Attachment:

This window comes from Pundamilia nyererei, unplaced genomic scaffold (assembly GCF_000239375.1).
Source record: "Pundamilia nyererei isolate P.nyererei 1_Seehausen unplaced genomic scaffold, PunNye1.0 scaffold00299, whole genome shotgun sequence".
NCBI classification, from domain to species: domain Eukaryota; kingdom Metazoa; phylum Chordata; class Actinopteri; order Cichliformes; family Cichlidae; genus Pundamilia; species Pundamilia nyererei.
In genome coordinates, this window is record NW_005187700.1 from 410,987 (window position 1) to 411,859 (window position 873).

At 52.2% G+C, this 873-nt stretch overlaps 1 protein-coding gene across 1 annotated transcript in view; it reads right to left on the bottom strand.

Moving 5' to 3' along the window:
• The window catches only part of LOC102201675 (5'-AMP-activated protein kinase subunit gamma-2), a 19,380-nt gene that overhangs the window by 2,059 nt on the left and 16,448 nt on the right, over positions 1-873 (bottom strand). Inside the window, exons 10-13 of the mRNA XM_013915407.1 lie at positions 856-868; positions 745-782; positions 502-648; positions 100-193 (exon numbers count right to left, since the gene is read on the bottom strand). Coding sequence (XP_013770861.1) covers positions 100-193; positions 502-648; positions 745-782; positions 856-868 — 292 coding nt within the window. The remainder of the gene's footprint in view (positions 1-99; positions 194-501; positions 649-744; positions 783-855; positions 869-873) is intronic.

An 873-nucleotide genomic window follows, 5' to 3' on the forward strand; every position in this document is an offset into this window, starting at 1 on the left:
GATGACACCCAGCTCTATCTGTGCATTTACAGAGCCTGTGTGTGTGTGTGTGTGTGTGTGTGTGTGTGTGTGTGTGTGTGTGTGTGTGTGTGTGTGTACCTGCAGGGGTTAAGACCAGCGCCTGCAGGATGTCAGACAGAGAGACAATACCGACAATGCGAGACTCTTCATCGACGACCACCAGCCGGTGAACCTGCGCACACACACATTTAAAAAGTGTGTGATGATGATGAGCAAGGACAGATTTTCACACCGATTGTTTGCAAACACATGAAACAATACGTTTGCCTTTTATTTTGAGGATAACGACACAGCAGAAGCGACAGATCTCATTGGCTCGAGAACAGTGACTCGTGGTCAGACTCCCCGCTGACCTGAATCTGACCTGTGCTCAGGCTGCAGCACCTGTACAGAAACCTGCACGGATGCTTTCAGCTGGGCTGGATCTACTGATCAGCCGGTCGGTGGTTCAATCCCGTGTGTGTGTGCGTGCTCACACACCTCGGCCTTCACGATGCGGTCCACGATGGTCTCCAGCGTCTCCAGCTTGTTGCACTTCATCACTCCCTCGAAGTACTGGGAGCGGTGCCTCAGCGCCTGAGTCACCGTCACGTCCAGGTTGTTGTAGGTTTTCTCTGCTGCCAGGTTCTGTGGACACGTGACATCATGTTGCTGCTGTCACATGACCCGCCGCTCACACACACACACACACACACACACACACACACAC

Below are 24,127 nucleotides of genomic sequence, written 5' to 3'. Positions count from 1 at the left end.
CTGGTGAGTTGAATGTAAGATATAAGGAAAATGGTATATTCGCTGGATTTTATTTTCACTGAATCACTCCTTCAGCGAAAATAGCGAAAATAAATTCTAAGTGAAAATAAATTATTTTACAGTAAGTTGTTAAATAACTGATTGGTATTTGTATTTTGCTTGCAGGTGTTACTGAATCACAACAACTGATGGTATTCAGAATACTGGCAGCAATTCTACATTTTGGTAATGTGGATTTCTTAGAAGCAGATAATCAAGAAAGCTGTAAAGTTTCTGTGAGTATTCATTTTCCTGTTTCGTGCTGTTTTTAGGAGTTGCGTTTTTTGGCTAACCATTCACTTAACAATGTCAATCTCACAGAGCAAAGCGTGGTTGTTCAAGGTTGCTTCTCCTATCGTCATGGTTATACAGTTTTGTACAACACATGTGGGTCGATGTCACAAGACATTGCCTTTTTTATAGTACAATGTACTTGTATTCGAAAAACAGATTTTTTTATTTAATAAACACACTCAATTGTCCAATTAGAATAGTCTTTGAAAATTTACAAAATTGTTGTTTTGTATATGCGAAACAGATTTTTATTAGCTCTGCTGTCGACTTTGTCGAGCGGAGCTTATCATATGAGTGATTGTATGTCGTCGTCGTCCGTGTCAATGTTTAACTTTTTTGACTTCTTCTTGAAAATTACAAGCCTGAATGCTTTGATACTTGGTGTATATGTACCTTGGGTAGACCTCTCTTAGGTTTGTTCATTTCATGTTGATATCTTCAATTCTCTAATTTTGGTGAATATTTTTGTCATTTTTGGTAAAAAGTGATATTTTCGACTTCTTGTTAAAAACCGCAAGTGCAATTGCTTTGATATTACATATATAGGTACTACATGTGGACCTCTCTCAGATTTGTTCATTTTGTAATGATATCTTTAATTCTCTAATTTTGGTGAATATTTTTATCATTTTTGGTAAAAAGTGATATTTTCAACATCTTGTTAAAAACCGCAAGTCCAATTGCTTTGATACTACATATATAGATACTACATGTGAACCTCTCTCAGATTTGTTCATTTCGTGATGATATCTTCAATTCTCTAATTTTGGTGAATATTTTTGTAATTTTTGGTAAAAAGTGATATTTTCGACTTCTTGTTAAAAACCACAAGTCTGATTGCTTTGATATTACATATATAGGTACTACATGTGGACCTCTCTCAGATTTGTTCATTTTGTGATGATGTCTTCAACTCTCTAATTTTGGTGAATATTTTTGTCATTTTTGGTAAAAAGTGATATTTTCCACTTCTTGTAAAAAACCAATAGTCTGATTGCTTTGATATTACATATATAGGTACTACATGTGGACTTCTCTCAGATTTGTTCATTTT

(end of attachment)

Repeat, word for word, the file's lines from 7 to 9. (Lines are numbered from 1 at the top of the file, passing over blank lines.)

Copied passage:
• The window catches only part of LOC102201675 (5'-AMP-activated protein kinase subunit gamma-2), a 19,380-nt gene that overhangs the window by 2,059 nt on the left and 16,448 nt on the right, over positions 1-873 (bottom strand). Inside the window, exons 10-13 of the mRNA XM_013915407.1 lie at positions 856-868; positions 745-782; positions 502-648; positions 100-193 (exon numbers count right to left, since the gene is read on the bottom strand). Coding sequence (XP_013770861.1) covers positions 100-193; positions 502-648; positions 745-782; positions 856-868 — 292 coding nt within the window. The remainder of the gene's footprint in view (positions 1-99; positions 194-501; positions 649-744; positions 783-855; positions 869-873) is intronic.

An 873-nucleotide genomic window follows, 5' to 3' on the forward strand; every position in this document is an offset into this window, starting at 1 on the left:
GATGACACCCAGCTCTATCTGTGCATTTACAGAGCCTGTGTGTGTGTGTGTGTGTGTGTGTGTGTGTGTGTGTGTGTGTGTGTGTGTGTGTGTGTGTACCTGCAGGGGTTAAGACCAGCGCCTGCAGGATGTCAGACAGAGAGACAATACCGACAATGCGAGACTCTTCATCGACGACCACCAGCCGGTGAACCTGCGCACACACACATTTAAAAAGTGTGTGATGATGATGAGCAAGGACAGATTTTCACACCGATTGTTTGCAAACACATGAAACAATACGTTTGCCTTTTATTTTGAGGATAACGACACAGCAGAAGCGACAGATCTCATTGGCTCGAGAACAGTGACTCGTGGTCAGACTCCCCGCTGACCTGAATCTGACCTGTGCTCAGGCTGCAGCACCTGTACAGAAACCTGCACGGATGCTTTCAGCTGGGCTGGATCTACTGATCAGCCGGTCGGTGGTTCAATCCCGTGTGTGTGTGCGTGCTCACACACCTCGGCCTTCACGATGCGGTCCACGATGGTCTCCAGCGTCTCCAGCTTGTTGCACTTCATCACTCCCTCGAAGTACTGGGAGCGGTGCCTCAGCGCCTGAGTCACCGTCACGTCCAGGTTGTTGTAGGTTTTCTCTGCTGCCAGGTTCTGTGGACACGTGACATCATGTTGCTGCTGTCACATGACCCGCCGCTCACACACACACACACACACACACACACACACACAC